Navigating the Nature of Remote Work and Securing Employee Communications

 

The remote work trend does not show signs of stopping. According to survey data from KPMG that investigates the work experience post-COVID-19, 68 percent of large company CEOs plan to downsize office space, moving more workers to remote positions. This represents a significant transition in the ways people will view the workplace and the fundamental nature of work. It blurs the work/life divide, but also brings better balance, productivity, and more connections with family. It also comes with cybersecurity risks, as workers chat, access and create files, and communicate with customers from remote technology tools. TechRadar reports 90 percent of data breaches are caused by human error. Adding remote work to this equation means companies must adjust their practices if they want to enjoy the cost savings of remote environments without the cybersecurity risks.

The Need for Empathetic and Complete Training

Companies need to project their data, but also must manage remote workers with empathy and support. Some people now working from home spent the previous 20 or more years in a traditional office setting. Now they are confronted by all the distractions of home, such as kids struggling with distance learning, or loud neighbors. It’s a different dynamic, one with multiple stressors and pressure points that might cause employees to make mistakes, such as sending corporate data to the wrong person. Or an employee might accidentally use their personal email account to communicate with coworkers, instead of utilizing their corporate security-protected email.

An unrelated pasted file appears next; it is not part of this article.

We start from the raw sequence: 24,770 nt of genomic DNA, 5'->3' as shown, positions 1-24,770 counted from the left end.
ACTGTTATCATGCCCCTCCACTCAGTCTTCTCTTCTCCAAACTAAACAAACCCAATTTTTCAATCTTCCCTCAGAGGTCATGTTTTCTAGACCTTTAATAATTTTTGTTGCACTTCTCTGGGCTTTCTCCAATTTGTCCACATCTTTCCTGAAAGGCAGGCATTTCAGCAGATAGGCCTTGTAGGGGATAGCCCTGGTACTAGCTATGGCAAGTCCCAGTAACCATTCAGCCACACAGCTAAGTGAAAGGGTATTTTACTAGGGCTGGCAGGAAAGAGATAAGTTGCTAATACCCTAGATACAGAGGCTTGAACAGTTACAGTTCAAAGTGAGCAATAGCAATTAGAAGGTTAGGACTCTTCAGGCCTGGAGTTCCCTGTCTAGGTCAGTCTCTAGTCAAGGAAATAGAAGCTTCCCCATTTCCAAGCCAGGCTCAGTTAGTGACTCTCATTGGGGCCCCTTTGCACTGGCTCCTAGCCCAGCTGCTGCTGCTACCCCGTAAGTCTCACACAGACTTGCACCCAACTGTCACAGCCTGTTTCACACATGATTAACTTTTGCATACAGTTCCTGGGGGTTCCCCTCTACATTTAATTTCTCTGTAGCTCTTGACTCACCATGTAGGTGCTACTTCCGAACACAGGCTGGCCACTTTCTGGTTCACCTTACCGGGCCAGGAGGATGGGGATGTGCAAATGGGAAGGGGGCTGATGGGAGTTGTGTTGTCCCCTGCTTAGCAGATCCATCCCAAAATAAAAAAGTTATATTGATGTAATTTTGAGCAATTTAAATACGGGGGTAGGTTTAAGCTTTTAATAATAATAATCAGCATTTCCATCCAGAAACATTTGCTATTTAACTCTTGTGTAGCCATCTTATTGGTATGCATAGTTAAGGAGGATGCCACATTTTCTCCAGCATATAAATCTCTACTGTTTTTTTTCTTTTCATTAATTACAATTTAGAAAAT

Training for remote workers is vital to decrease the risks of data breaches and exposure, and to improve employee morale and productivity. Employees want to protect their employers and their own jobs, so they are eager for advanced training that provides them with structure and best practices. The training should cover the expectations for employees, in terms of usage of corporate VPNs and company-provided computers. And it should provide employees guidance on threats they might encounter, such as phishing schemes pretending to offer COVID-19 information. There are also “smishing” schemes that happen through text messaging, where the recipient is tricked into providing sensitive information.  Employees need visual examples of these threats, as well as basic cybersecurity tips. This could include directions for password strength and security, avoiding use of thumb drives, not using unsecured Wi-Fi connections, and logging off network connections when the computer is unattended.

Employee training should also detail the risks with internet searching. Remote employees are more likely to visit questionable sites and content, which exposes them and their employer to malware. Companies can respond by pushing employees towards safe-search and communication platforms such as GOFBA that use proprietary technology to block sites containing pornography, violent imagery, and known malware.

Technology Gaps